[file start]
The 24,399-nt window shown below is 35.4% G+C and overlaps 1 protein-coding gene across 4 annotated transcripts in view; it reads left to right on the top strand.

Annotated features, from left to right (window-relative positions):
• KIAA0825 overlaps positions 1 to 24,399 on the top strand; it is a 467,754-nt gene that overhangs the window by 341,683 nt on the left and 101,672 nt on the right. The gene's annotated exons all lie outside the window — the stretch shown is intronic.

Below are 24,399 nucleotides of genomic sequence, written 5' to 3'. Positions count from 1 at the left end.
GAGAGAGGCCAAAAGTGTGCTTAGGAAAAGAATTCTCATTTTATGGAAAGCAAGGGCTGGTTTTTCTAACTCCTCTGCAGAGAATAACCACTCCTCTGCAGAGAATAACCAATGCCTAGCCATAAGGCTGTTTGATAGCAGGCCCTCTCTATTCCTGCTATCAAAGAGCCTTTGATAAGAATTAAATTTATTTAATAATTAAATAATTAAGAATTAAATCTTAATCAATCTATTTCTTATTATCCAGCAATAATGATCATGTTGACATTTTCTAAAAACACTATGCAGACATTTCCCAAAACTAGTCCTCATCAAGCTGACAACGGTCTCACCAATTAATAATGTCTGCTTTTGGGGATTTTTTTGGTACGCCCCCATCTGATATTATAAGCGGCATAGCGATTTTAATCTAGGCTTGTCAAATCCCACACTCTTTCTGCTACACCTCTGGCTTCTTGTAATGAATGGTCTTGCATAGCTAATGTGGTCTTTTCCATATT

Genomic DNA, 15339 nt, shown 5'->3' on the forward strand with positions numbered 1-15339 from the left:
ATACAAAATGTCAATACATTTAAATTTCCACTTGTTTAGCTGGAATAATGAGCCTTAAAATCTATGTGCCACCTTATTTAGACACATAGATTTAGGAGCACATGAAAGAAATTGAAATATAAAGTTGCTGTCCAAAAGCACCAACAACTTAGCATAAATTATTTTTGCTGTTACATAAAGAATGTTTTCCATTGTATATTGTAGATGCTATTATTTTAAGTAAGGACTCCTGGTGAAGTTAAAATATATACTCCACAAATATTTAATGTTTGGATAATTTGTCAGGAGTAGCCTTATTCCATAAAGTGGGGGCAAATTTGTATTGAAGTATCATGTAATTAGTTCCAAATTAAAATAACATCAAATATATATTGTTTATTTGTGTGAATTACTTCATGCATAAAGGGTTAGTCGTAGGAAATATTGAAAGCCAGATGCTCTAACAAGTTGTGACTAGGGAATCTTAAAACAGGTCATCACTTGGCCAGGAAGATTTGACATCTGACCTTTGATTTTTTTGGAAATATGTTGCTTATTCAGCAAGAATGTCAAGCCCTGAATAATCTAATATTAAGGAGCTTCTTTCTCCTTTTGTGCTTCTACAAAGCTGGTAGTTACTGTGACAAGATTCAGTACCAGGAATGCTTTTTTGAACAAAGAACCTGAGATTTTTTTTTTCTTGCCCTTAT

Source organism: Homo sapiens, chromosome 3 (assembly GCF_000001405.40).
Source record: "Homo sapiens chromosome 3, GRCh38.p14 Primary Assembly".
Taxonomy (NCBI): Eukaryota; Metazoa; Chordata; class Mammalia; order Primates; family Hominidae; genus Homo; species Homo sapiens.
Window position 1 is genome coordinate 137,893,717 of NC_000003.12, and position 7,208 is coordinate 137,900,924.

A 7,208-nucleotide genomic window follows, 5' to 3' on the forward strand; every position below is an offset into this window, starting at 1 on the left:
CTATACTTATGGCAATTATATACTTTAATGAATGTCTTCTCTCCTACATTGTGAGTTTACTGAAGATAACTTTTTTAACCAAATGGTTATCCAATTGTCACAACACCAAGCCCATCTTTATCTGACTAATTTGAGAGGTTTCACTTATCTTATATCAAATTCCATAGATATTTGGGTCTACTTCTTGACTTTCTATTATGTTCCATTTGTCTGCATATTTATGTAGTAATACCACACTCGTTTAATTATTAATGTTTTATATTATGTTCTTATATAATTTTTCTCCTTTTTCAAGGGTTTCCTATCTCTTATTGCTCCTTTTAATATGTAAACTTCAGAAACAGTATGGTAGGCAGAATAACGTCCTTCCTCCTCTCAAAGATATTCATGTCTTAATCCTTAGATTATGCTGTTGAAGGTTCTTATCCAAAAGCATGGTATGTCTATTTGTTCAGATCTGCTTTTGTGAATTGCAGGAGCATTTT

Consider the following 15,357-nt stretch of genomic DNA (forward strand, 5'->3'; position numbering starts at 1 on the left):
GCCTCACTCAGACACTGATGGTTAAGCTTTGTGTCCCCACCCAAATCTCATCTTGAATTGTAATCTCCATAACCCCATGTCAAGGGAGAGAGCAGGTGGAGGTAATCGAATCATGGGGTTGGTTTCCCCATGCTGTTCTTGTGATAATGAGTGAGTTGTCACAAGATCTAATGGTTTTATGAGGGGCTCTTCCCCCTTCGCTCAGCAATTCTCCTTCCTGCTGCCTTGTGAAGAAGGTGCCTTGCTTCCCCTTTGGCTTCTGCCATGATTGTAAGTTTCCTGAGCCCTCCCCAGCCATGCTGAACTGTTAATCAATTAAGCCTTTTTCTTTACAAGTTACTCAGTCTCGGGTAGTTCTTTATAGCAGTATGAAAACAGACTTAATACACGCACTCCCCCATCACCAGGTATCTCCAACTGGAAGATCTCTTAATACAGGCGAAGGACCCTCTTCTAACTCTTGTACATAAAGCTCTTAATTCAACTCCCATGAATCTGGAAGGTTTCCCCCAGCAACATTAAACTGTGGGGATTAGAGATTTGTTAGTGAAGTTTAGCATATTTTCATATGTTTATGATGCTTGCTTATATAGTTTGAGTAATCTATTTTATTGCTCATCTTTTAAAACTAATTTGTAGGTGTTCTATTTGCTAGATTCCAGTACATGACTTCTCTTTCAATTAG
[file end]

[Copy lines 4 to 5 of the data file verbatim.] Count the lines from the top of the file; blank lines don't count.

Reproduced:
Below are 24,399 nucleotides of genomic sequence, written 5' to 3'. Positions count from 1 at the left end.
GAGAGAGGCCAAAAGTGTGCTTAGGAAAAGAATTCTCATTTTATGGAAAGCAAGGGCTGGTTTTTCTAACTCCTCTGCAGAGAATAACCACTCCTCTGCAGAGAATAACCAATGCCTAGCCATAAGGCTGTTTGATAGCAGGCCCTCTCTATTCCTGCTATCAAAGAGCCTTTGATAAGAATTAAATTTATTTAATAATTAAATAATTAAGAATTAAATCTTAATCAATCTATTTCTTATTATCCAGCAATAATGATCATGTTGACATTTTCTAAAAACACTATGCAGACATTTCCCAAAACTAGTCCTCATCAAGCTGACAACGGTCTCACCAATTAATAATGTCTGCTTTTGGGGATTTTTTTGGTACGCCCCCATCTGATATTATAAGCGGCATAGCGATTTTAATCTAGGCTTGTCAAATCCCACACTCTTTCTGCTACACCTCTGGCTTCTTGTAATGAATGGTCTTGCATAGCTAATGTGGTCTTTTCCATATT